Clear lines of communication between everyone in the practice are essential to minimise the chances of something like this happening...
A dentist received a lawyer’s letter alleging negligence in connection with the administration of prophylactic antibiotics. The patient attended the dentist’s surgery where a full assessment, including a medical history, was performed and the patient confirmed that she had a heart murmur. She was due to return for further treatment and the member prescribed an antibiotic to be taken one hour prior to the dental treatment.
The patient reported that she was allergic to penicillin and this was confirmed on the medical questionnaire. Consequently, a prescription was given for a 3g sachet of erythromycin as an oral suspension.
The following day, the patient went to the pharmacy to obtain her medication. The pharmacist realised that erythromycin was only available in 500mg/5ml and phoned the dental practice in an attempt to contact the dentist, who was unfortunately away from the premises. The pharmacist pointed out that, while erythromycin was only available in 500mg/5ml, amoxycillin was available in 3g sachets. The pharmacist requested permission over the telephone to change the prescription to amoxycillin, which a member of the dental team gave.
Unfortunately the pharmacist was unable to identify the member of staff to whom he spoke and subsequently it was not possible to confirm the identity of this person. When the patient came to collect the prescription, she was not informed that it had been changed to amoxycillin and assumed that her prescription did not contain penicillin.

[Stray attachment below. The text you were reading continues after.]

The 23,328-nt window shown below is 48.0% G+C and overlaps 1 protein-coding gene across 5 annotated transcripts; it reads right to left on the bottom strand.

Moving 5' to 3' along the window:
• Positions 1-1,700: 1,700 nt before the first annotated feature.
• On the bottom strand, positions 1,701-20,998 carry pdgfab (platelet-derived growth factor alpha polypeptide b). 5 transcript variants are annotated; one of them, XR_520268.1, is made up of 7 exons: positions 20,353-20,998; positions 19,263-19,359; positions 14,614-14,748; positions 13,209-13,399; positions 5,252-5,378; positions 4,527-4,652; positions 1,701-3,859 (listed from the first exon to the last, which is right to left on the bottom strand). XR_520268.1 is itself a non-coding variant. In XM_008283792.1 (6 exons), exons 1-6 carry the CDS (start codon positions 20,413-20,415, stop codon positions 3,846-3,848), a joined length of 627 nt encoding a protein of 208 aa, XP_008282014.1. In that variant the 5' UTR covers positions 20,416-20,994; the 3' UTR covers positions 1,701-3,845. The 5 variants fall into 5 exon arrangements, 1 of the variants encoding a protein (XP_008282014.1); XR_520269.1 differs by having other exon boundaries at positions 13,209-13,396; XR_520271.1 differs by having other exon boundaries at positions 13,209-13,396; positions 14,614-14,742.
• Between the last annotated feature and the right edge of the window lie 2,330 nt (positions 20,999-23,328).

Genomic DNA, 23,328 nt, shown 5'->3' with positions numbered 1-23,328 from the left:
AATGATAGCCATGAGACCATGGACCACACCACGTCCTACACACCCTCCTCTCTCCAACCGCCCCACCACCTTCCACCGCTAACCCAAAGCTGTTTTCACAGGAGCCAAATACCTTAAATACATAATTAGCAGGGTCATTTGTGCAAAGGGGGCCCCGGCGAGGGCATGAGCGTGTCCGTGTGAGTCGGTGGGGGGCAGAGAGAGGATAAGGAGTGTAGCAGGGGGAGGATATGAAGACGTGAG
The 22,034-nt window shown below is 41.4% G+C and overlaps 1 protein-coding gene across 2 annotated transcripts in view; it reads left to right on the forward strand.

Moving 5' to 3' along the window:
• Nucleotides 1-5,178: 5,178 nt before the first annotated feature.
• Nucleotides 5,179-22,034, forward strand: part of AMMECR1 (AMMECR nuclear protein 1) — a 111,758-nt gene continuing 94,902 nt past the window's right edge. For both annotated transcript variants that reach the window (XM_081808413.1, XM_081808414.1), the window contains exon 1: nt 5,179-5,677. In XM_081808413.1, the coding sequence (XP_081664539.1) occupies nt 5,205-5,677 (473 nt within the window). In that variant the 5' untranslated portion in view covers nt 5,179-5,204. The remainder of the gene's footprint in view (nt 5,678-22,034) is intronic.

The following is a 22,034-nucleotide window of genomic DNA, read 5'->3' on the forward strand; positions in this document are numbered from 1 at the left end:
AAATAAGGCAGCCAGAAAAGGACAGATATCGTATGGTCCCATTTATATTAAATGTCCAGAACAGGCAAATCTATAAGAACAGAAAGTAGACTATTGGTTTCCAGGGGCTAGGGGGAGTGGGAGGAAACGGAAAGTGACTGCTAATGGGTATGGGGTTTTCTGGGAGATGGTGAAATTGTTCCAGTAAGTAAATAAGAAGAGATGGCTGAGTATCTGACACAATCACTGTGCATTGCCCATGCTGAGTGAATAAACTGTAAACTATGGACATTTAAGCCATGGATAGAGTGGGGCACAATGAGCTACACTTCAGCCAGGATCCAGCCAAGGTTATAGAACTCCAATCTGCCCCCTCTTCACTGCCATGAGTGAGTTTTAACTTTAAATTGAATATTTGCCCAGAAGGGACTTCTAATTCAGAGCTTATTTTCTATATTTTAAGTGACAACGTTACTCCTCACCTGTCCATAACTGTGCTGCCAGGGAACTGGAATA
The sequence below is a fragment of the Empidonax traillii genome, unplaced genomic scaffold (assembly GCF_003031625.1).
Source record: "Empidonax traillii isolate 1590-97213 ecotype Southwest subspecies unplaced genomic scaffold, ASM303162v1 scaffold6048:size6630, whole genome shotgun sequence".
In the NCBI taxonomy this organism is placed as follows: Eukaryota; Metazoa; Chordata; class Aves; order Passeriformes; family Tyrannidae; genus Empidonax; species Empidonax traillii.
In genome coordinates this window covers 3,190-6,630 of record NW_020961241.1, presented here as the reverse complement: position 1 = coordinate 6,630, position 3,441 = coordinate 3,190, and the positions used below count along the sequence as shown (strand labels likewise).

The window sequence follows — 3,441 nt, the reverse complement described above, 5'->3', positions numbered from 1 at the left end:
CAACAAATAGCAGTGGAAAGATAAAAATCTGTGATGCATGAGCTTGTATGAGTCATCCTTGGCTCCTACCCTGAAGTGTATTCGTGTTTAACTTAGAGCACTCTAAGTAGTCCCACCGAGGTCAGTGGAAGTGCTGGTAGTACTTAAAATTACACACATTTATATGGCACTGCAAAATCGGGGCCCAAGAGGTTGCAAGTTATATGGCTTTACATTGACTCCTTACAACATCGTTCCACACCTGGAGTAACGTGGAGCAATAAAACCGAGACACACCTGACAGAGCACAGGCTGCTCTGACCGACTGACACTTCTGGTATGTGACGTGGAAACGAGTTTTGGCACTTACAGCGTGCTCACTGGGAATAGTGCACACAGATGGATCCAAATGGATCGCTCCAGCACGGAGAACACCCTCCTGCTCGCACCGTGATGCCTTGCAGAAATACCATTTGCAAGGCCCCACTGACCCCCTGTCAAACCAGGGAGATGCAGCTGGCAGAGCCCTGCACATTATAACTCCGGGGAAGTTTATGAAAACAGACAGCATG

Subsequently, the patient attended the practice to have the dental treatment carried out and informed the dental nurse that she had taken her antibiotic and that she was feeling unwell. Treatment was to be carried out under sedation and the anaesthetist, realising that the patient was allergic to penicillin and had taken amoxycillin, administered antihistamine. No treatment was carried out at that appointment and the patient was discharged home by the anaesthetist when he felt she was well enough and in no medical danger.
An avoidable injury
It appears that when the patient returned home, she became unwell, suffered a fall and sustained an injury to her right hand. The dentist admitted that there had been a lack of communication between the dental surgery and the pharmacy and that as a result, amoxycillin had been prescribed when it was clear that the patient was allergic to this antibiotic. It was conceded that the dentist had vicarious liability in respect of any actions or decisions taken by his members of staff and Dental Protection negotiated a settlement of this claim for a small amount.
Clear lines of communication between all members of the dental team are required to establish individual areas of responsibility. It is important that all dental team members are familiar with the scope of the clinical activity appropriate to their role, as defined by their national regulatory body (Dental Board or Dental Council).
These case studies are based on real events and provided here as guidance. They do not constitute legal advice but are published to help members better understand how they might deal with certain situations. This is just one of the many benefits dental members enjoy as part of their subscription.
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